Keeping ashes at home
Q: In a previous column, you said that Catholics can’t scatter the ashes of loved ones because they have to be preserved and shown respect. Is it possible to keep the ashes at home? I have the ashes of a loved one and it helps me to know that they’re close to me. (Greenville, SC)
A: This is a good follow-up to the previous column about scattering ashes. In that column, it was explained why we can’t scatter ashes. Now, it’s good to address appropriate locations for the placement of ashes. Of course, the care of our loved ones’ remains is a sacred duty for the Christian. As believers in the Lord’s Incarnation and Resurrection, we esteem the respect of our bodies and the bodily remains of our loved ones.
While there’s great compassion for someone who wants to keep their deceased loved ones close, it’s worth emphasizing the dignity of our loved one’s body. Such a dignity does not seem fully recognized or cherished by placing them in a private home.
As Christians, the proper resting place for our loved ones is on consecrated ground, namely, a Catholic cemetery, parish columbarium or a gravesite blessed by a Catholic priest or deacon. This allows the bodies of our loved ones to be fully honored, as well as for prayers to be offered for them by the entire community.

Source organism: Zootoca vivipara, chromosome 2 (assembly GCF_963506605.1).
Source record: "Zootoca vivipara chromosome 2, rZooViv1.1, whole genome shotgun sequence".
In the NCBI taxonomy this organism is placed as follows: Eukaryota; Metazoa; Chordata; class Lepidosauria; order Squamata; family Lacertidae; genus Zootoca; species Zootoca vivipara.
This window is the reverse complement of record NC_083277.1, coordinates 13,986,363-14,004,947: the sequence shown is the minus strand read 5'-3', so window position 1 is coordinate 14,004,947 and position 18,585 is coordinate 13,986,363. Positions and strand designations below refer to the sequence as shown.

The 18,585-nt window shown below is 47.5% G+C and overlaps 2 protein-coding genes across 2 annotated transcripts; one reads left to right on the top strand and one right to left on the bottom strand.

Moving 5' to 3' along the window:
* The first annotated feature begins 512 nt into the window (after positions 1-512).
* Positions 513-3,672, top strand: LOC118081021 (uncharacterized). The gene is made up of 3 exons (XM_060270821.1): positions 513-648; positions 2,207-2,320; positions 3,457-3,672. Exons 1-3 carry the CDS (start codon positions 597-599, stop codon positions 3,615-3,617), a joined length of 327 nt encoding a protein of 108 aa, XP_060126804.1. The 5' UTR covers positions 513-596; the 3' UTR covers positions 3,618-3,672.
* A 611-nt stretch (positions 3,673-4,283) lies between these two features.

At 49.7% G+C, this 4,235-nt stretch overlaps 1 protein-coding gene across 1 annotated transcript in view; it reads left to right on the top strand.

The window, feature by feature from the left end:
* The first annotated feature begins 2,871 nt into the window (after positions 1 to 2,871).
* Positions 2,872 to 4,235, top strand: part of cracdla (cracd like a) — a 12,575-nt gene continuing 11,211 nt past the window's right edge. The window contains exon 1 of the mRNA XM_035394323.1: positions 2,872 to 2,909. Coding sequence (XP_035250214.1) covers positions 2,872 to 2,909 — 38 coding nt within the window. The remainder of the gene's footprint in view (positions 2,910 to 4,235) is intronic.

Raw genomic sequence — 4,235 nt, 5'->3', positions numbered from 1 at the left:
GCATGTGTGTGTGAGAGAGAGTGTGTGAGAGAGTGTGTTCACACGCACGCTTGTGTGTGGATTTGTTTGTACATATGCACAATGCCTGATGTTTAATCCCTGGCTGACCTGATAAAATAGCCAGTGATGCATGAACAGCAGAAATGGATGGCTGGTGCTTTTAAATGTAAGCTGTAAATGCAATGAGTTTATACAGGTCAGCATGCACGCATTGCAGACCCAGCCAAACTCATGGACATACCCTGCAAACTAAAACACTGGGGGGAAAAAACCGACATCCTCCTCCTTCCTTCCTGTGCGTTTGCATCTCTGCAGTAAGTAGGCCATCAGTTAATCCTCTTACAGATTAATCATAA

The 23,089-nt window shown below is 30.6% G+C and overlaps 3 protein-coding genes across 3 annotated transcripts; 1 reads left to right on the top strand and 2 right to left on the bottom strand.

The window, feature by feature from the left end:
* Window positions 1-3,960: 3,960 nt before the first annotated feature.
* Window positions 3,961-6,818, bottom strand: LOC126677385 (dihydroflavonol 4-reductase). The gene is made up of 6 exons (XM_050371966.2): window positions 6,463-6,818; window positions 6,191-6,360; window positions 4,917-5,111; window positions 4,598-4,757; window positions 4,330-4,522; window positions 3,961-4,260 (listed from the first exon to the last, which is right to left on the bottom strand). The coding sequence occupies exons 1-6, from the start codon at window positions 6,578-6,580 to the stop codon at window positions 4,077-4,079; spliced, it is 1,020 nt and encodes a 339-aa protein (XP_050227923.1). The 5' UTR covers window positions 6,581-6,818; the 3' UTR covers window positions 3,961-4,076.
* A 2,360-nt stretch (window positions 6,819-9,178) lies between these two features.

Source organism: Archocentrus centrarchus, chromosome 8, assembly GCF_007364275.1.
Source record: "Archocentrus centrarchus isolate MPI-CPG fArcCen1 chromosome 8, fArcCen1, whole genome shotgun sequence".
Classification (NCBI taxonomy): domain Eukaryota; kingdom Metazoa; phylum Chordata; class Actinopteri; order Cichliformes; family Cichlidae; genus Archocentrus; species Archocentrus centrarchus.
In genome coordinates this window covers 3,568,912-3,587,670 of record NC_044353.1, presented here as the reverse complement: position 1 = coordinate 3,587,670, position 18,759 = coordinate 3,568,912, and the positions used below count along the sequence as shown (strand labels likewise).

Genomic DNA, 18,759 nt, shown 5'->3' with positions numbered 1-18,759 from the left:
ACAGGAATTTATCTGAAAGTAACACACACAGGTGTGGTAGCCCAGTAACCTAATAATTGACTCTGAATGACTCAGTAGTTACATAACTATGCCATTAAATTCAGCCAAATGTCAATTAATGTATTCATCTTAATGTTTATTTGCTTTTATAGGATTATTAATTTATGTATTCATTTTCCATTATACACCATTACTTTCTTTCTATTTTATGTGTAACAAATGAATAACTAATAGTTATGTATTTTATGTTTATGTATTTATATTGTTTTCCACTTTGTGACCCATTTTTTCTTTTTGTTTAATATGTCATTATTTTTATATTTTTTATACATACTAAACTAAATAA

Q: Recently my daughter was engaged. We’ve planned for the wedding at a local outside venue. Our priest, however, refuses to do the ceremony there. He insists that the wedding has to be in the church. Could you explain this to me? (Charlotte, NC)
A: Congratulations to your daughter and family! The nuptial celebration is one of the highest, happiest, and most sacred moments in a Christian’s life. In fact, it’s so holy that the Church obliges the faithful to be married in a consecrated Catholic house of worship, in front of a Catholic priest or deacon, and within a Catholic nuptial ceremony. Only for serious reasons could a bishop allow for an exception.
It’s for this reason that the Church directs nuptial ceremonies to be celebrated within a church. It excludes certain venues, such as golf courses, country clubs, hotels, beach resorts, etc. As believers, the exchanging of vows should be given in front of an altar, since that is where the Eucharist is celebrated in which the Lord Jesus fulfills his vow to us: “I will not leave you as orphans; I will come to you.” (Jn 14:18).
Your priest is being a good shepherd to your daughter and future son-in-law. He wants the best for them and for their nuptial ceremony.
Q: I was always taught to bow my head at the name of Jesus. I don’t see people doing that nowadays. Have we lost respect for the Holy Name? (Bluffton, SC)
A: The practice of bowing one’s head at the name of Jesus is still recommended by the Church, especially during the celebration of the Mass. The custom has been relatively neglected in recent times. Some of this is due to a change of culture that no longer focuses on external acts of deference. This change does not necessarily indicate a lack of respect, although neglecting external expressions can cause harm to our devotional lives and the emphasis of this custom should be reintroduced.
Father Jeffrey Kirby is administrator of Our Lady of Grace Church in Lancaster. Email him your questions at email@example.com.